Regina, SK – The federal government is providing $6.75 of additional funding into research led by the Petroleum Technology Research Centre (PTRC). The funding will support the final phase of a project, located at EnCana’s enhanced oil recovery site in Weyburn, Saskatchewan, on the sequestration and monitoring of carbon dioxide.
The first phase of the project, which ended in 2004, was run under the auspices of the International Energy Agency and had 15 public- and private-sector funding partners. The report from the initial phase, released in September 2004, concluded that geological conditions in the field are favourable for long-term storage of CO(2) and that injecting CO(2) underground also enhanced the recovery of oil from the partially depleted reservoir.
The final phase will broaden the scope of the project by providing information to public policy-makers to allow them to define regulatory frameworks. It will also provide information that will allow government and industry to assure the public that geological CO(2) storage is safe and secure for the long term.
“The final phase will look at refining these methods and technologies, with the aim of reducing costs for both storage and enhanced oil-recovery techniques,” says Mike Monea, executive director of the PTRC. "At the same time, the final phase will involve expanding the Weyburn dataset and applying it to the development of a unique, world-class risk assessment database that can be used to critically assess the feasibility of geological CO(2) storage at any other site in the world.”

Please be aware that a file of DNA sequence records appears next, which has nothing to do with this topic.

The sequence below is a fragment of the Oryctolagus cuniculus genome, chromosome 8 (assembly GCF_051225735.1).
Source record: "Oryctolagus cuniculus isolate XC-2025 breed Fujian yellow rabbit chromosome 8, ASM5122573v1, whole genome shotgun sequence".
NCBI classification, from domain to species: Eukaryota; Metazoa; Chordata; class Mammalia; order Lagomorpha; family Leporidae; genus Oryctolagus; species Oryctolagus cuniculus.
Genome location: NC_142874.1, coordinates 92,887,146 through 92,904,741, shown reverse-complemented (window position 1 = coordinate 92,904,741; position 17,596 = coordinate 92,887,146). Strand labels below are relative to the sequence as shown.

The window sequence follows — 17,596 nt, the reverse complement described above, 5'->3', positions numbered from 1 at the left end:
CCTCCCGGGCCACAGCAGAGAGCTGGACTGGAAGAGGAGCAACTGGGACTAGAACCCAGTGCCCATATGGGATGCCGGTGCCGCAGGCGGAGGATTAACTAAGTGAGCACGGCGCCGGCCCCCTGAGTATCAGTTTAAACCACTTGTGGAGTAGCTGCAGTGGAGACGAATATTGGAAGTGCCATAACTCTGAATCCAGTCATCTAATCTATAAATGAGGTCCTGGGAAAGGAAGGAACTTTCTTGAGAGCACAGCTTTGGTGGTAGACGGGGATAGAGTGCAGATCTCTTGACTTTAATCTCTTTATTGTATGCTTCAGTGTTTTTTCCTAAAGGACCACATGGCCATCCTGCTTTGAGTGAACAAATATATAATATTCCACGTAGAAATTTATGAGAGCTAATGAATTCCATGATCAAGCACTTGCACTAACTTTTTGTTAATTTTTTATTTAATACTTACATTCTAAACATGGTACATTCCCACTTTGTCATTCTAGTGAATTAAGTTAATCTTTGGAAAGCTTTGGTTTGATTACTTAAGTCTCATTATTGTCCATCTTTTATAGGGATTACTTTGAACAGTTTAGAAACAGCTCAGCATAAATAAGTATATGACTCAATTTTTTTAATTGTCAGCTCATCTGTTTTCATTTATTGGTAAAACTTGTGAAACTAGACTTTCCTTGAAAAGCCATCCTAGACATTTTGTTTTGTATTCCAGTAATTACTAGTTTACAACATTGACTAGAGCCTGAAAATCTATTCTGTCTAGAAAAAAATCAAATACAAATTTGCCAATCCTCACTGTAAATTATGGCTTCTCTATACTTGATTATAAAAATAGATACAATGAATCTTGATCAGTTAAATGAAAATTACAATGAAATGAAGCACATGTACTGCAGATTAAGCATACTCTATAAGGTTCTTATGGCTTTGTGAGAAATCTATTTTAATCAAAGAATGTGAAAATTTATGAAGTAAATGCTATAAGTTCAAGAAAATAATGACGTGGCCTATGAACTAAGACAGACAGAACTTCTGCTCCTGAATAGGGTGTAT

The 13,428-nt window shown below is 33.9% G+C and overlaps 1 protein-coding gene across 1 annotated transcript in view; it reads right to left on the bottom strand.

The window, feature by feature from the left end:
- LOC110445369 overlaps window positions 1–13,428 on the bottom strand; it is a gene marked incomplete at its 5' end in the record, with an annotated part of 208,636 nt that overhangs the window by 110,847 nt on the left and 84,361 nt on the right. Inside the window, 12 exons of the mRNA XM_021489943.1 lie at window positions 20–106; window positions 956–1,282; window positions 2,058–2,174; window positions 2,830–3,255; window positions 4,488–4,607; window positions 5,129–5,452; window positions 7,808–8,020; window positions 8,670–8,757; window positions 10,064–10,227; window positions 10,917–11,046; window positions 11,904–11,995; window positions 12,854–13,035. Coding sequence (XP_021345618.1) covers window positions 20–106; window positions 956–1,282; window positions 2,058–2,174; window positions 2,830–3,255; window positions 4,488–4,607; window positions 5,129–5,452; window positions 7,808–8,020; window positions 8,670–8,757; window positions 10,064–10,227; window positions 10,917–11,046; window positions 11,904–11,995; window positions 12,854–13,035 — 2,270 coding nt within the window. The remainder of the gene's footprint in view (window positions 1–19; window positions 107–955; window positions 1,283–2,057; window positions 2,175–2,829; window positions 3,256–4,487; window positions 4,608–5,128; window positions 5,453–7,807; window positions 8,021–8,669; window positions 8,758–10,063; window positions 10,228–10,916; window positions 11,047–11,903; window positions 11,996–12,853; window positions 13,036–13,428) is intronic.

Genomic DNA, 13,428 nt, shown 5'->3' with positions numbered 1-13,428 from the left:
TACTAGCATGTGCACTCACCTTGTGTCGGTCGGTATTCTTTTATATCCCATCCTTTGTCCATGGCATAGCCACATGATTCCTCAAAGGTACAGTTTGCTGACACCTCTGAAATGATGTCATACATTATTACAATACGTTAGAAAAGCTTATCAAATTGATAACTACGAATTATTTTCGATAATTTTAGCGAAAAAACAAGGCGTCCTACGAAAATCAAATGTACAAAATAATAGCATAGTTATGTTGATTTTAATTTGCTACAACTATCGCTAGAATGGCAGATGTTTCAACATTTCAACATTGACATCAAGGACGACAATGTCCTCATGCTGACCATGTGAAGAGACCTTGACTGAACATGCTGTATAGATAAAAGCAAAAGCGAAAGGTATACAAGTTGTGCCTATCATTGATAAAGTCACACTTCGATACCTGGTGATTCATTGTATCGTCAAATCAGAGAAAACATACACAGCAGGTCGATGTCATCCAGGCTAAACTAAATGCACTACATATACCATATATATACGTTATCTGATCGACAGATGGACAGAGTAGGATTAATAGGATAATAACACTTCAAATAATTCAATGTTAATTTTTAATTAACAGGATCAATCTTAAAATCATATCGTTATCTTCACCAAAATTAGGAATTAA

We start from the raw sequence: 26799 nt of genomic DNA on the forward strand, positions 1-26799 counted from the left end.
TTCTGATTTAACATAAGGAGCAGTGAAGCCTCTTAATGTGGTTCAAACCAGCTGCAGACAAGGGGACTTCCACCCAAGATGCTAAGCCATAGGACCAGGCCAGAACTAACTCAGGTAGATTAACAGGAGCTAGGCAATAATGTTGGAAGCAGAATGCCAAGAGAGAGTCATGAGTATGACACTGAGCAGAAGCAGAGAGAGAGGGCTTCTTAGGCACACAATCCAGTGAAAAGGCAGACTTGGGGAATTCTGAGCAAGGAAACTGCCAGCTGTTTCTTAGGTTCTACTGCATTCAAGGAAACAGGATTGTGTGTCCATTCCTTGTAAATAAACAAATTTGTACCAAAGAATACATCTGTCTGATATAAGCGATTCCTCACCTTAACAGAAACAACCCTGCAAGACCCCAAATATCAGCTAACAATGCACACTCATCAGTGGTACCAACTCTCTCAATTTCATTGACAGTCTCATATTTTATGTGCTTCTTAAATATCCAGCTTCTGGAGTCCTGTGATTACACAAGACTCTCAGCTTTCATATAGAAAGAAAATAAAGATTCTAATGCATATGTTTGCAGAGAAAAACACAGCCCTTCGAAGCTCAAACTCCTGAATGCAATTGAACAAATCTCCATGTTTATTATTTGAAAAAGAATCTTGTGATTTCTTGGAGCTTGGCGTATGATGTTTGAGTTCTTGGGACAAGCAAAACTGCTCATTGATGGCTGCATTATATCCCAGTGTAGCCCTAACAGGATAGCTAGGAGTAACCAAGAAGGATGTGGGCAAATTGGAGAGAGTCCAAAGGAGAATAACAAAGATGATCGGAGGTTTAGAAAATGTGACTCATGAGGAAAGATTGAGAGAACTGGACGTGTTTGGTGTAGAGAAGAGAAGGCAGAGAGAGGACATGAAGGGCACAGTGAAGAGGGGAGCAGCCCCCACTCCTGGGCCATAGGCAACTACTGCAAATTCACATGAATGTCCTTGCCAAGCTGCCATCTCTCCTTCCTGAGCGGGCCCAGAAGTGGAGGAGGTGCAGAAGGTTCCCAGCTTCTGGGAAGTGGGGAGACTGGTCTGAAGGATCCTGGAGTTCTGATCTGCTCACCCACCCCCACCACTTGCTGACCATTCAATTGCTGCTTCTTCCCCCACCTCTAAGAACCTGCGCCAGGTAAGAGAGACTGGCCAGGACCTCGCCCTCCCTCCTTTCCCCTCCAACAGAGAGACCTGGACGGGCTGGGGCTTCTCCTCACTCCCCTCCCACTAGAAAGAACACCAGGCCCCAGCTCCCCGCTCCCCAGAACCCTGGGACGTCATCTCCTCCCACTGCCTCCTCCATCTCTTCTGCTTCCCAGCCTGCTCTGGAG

The Regina-based PTRC was founded in 1998 by Natural Resources Canada, Saskatchewan Industry and Resources, the Saskatchewan Research Council and the University of Regina. The non-profit research and development corporation initiates and supports projects aimed at enhancing the production and recovery of Canadian petroleum resources by applying innovative technologies and engineering solutions.